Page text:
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Record of a Living Being: Drama vs Satire, with a dose of Dr. Strangelove

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    I was watching Dr. Strangelove last week, and I was reminded that Kubricks film was originally intended as a serious drama. While of course Record started out as a satire and went in the opposite direction when making a film on the same topic.

    I’ve always found it curious that someone like Kubrick, who showed absolutely zero sense of humour in any of his films, should go and make what in my opinion is one of the funniest films ever made. While Kurosawa wasn’t, as we know, a great comedy film maker, he was perfectly capable directing funny scenes and light hearted films, and from my reading, seems to have had a droll sense of humour in his real life.

    I’ve no real conclusions to draw from this, but I would be interested to know if anyone has read something to indicate what type of satire Record would have been if Kurosawa had gone in that direction?



    Kubrick is hard to explain, no one else has even exhibited his characteristics and abilities. But I’ll try-while Dr, Strangelove is a comedy, I don’t think it necessary was so for Kubrick. The topic matter, the documentary like shooting, and overall statement, maintains the move as a drama. It is of course rather funny, but I think done so more in aim that Kubrick can dive in deep, dealing with serious topics, but still offer assurance and relaxation to the audience. By saying, it’s a comedy, look at this scene, hear this dialog. Kubrick protects himself and movie from attack, and audience fear, despite a remaining clear, realistic, and important message, one rather uncomfortable for the time- military leaders are incompetent, nobody can win, world destruction is likely.

    I don’t really know what to say about Kurosawa, he was dealing with a very different audience and time period however.

    The cold-war, was sort of a distant concept, the general public didn’t really understand it, government did well at suppressing it, overall it effected few people. The cold-war in some degree became stylized and glamorized, had Kubrick made it too real, he risk many negative elements the audience did not want to accept, or even understand, even if all realistic.

    While Record, plays on nearly the same idea, the Japanese unlike the rest of the world, did understand it from previous events. Many people were effected by it, were still effected by it, and there too was many elements of reminders, the largest being impoverished Japan, and American forces.

    Trying to play around, joke around with such a strong truth, likely wouldn’t work too well. I don’t think you can effectively satire something that really did happen already, especially as one can easily imagine the repercussion of reoccurring, as the events of past still linger about.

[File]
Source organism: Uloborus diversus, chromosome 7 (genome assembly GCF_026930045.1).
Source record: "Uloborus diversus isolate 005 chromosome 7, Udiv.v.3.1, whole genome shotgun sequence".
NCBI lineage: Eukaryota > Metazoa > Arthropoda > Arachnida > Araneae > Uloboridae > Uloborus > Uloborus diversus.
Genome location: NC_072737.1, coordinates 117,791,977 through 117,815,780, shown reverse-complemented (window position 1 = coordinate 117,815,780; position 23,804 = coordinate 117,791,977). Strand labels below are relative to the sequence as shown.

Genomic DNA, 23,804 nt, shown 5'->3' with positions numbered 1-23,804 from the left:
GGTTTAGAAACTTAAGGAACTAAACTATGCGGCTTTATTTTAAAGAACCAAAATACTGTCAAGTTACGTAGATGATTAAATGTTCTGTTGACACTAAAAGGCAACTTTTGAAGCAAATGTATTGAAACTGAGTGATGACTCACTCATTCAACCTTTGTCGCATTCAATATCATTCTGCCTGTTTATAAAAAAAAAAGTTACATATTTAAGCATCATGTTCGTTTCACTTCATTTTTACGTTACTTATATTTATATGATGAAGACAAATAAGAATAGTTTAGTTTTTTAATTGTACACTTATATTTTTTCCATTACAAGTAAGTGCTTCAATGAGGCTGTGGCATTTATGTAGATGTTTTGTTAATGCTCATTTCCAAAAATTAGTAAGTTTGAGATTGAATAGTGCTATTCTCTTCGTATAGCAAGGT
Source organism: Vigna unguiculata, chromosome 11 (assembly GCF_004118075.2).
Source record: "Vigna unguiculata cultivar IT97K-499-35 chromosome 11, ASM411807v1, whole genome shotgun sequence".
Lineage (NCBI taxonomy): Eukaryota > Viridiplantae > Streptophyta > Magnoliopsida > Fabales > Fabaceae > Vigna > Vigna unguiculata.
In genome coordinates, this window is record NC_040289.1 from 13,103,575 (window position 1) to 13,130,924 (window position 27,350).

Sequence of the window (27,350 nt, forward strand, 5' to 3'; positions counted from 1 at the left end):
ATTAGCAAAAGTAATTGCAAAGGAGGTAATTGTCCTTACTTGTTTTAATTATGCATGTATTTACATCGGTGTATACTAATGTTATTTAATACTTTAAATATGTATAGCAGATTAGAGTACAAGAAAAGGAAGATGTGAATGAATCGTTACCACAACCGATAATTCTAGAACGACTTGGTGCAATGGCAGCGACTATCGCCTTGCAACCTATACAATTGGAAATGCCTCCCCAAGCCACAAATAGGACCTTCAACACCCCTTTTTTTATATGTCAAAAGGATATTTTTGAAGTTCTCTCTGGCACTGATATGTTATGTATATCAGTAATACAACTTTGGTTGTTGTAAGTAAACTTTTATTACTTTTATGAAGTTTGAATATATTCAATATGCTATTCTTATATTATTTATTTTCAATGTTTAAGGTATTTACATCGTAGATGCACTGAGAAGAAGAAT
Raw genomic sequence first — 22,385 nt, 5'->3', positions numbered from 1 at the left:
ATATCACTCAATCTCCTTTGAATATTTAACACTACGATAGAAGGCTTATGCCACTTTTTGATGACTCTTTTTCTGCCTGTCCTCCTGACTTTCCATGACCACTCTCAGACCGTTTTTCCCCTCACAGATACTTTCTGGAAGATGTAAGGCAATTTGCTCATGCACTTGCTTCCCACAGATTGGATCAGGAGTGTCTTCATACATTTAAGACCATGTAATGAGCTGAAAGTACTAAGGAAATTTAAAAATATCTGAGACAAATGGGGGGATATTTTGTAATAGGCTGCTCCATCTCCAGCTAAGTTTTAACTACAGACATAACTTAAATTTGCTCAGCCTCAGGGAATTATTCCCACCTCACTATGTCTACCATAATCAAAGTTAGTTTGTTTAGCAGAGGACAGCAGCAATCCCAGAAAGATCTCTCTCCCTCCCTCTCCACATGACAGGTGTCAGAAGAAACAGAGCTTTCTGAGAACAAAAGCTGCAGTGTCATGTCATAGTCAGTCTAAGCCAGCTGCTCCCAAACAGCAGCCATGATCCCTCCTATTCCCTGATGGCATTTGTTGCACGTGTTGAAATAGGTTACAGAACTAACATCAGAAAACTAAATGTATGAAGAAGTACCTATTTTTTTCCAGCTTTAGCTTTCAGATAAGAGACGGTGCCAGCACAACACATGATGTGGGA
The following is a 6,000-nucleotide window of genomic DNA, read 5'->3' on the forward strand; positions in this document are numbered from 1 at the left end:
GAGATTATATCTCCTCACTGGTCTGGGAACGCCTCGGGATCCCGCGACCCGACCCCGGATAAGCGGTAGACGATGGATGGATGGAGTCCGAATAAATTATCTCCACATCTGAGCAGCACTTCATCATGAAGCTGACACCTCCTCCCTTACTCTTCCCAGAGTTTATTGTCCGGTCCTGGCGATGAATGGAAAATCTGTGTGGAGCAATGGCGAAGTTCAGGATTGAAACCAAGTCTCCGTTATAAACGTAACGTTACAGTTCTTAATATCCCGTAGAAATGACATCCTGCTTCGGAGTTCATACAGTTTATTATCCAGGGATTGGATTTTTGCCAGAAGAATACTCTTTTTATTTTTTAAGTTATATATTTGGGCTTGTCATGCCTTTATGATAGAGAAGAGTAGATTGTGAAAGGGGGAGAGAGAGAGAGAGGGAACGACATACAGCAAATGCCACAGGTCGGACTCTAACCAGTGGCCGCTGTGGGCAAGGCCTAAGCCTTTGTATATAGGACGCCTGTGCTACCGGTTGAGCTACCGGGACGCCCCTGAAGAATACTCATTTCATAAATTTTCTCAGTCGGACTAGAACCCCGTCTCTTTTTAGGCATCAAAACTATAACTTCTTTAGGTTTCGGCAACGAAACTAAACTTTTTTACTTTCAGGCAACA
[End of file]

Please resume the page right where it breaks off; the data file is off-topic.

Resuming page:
If this naturally shifted Kurosawa into a drama, or he recognized, similar to Kubrick the dangers of going the wrong way-I don’t know.

    All I do know, had Kubrick gone too serious, and Kurosawa gone too playfully, both would have bad films, and risk some negative feedback from the audience.

    I think both were smart enough to recognize this occurring.

    It’s important to think of this films from within the correct time periods. As today a serious movie about bombs, really doesn’t create a uneasy feeling, or a joking movie about bombs doesn’t insult. So what I say plays no active role anymore, and too nowadays movies about mass death are common, and done so as entertainment often.

    Back then, they were far more serious and rare. To some degree death in modern movies hold no value, a bit of desensitizing perhaps. I’m not sure such worries that Kubrick and Kurosawa may of considered are necessary now.



    Ugetsu: I would be interested to know if anyone has read something to indicate what type of satire Record would have been if Kurosawa had gone in that direction?

    I don’t think anyone knows, or even knew at the time. From what I have read, it seems to me that even Kurosawa himself couldn’t answer that question. In Richie, for instance, he is quoted as saying:

    We decided … that a satire would be the best way of saying what we wanted to. This followed more or less what I had wanted to do — make a satire. But how do you make a satire on the H-bomb? This was the problem I kept running into when I tried to write the script. … t was very hard to keep it satirical … [At the end of the day,] the way we felt — how could we have made a satire? (109)

    It seems to me that Record of a Living Being as a satire was, in the end, nothing more than a concept that they could never force the story into.

    As for Dr. Strangelove, I totally agree with Jeremy. I would also add that most of Kubrick’s films are in my view similarly satiric/sarcastic, while dealing with equally serious topics. In Strangelove the satire just is less subtle, not least because of Peter Sellers and, as Jeremy mentioned, the subject matter needed it at the time.



    I once thought that Strangelove was maybe intended to be more bleak and harsh, but that Sellers (and he does seem to have improvised the funniest scenes) made it into more of a laugh out loud comedy. But the interviews on the dvd extras show that Kubrick seems to have more or less conned George Scott into camping up his role – Scott wanted to play the air force general much more ‘straight’ and menacing.

    But its a good point by Jeremy that nuclear annihalation was a little too close in the memory for the Japanese for it to be suitable for satire.

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